AND so, in mid-morning, the curtain finally fell on Ireland's version of the Japanese Noh play (a piece of theatre that notoriously goes on for hours and hours and hours) that is the public sector pay talks.
This time around, the long, drawn-out performance took place in the more mundane surrounds of Lansdowne House in Dublin 4, an unlovely office block plonked amid the area's posh, red-brick piles.
And sure, a change is as good as a rest – or it could be the case that some of the proud keepers of the keys to the pay talks' last venue, Croke Park, weren't in any particular hurry to roll out the red carpet. After all, since the contentious deal was struck in 2010, the words 'Croke' and 'Park' are in danger of becoming synonymous with strife rather than sliotars.
Although the location may have changed, some elements remain the same – the last-minute, all-night pow-wows, the gaggle of media waiting outside for white smoke, the inevitable early departure of some union heads in that lofty vehicle, high dudgeon.
And thus it came to pass. The haggling went on through Sunday, apart from an 80-minute lunch break (coincidentally, the Scotland-Ireland rugby match was on Sunday lunchtime, too), and then in mid-evening there was a walkout by four of the unions, the Irish Nurses' and Midwives' organisation (INMO), the Irish Medical Organisation (IMO), Unite and the Civil and Public Services Union (CPSU). The talks were on a knife-edge. Again. These talks are on a knife-edge more often than a knife-thrower's assistant.
It was all looking a bit gloomy. And then, just before 7am, Brendan Howlin materialised and hustled into Lansdowne House, a clear sign white smoke was in the offing.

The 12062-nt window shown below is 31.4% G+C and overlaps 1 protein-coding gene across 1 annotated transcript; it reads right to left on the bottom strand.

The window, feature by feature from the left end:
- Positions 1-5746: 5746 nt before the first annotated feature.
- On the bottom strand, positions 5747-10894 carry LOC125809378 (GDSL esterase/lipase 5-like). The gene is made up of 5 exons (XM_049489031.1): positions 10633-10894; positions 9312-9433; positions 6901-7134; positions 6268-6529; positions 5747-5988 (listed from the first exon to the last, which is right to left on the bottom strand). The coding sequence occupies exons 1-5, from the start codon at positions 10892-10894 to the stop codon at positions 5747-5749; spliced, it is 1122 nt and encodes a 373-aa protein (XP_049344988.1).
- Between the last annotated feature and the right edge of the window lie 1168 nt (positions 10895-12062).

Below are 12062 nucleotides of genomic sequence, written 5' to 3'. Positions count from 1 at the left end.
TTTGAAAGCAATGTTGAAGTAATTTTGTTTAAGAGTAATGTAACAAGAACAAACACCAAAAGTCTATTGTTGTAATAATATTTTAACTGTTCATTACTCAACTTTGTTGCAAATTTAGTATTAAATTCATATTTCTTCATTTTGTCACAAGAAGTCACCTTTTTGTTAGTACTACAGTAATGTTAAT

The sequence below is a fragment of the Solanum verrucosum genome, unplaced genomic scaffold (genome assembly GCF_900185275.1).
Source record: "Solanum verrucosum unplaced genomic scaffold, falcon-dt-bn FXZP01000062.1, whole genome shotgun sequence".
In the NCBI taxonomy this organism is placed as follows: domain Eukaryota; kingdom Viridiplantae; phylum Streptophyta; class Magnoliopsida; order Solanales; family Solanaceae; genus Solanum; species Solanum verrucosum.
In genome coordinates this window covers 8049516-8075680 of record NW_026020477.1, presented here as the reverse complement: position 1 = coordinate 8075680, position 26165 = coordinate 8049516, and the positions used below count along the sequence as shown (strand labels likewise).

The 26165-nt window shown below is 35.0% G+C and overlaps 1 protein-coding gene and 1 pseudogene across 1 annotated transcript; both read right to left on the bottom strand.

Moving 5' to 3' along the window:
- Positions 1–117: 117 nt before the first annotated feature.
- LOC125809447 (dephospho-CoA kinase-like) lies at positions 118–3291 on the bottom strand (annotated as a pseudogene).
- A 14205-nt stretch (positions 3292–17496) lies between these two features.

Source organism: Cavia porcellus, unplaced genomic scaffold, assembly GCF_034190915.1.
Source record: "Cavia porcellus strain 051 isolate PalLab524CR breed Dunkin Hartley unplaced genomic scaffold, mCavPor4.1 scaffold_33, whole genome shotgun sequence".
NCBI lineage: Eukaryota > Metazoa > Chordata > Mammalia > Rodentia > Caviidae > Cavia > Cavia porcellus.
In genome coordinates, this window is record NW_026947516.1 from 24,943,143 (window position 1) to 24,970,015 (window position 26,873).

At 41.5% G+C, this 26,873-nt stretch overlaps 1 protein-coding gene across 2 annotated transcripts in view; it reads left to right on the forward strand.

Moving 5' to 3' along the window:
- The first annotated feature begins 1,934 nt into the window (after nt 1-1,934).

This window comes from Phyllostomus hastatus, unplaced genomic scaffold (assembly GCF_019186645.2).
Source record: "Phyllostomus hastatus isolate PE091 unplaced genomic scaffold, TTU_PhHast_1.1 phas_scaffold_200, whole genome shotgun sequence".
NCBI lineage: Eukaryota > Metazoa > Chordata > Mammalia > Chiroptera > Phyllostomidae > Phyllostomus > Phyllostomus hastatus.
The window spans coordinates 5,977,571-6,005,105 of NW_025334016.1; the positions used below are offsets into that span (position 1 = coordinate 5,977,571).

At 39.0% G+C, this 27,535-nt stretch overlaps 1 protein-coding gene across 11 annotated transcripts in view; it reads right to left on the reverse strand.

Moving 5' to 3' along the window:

Just before 10am, the Public Reform Minister emerged, his visage arranged into a suitably grave expression. Habemus a deal, he intoned (though not in those words, alas).
He wouldn't dish the details, but announced that the proposals, which "meet the targets we set out", would now go to the unions for the thumbs-up or thumbs-down.
Brendan was still doing the hard sell. "No individual sector of the public service is in any way targeted," he said. "Everybody is asked to make a fair contribution and I've made it clear this will be the last contribution people will be asked to make," he added.
Brendan looked stern. Tough But Fair is his motto.
Shortly afterwards, a trio of ICTU officers filed into a press conference in the adjacent hotel.
Their motto was Tough But As Fair As We Could Get. Like Brendan, they weren't turning cartwheels of joy, but they insisted that it was the best deal to be had, under the grim circumstances.
"It's a very difficult agreement, there's no point in sugaring the pill," said Shay Cody. "Today we're pleased we're sitting here with an outcome," said Sheila Nunan, adding the proviso, "now clearly there's a very long road for us to travel with our executives and members".
Tom Geraghty pointed out it was the lesser of two evils. "Public servants will have to measure the outcome of this agreement against the potential alternative," he said.
So it's a bit of an unloved document, this proposal. And some unions look likely to reject it. It's made nobody happy – save perhaps for some officials in the vicinity of Jones's Road. The Croke Park Agreement is dead, long live the Lansdowne Agreement-Of-Sorts.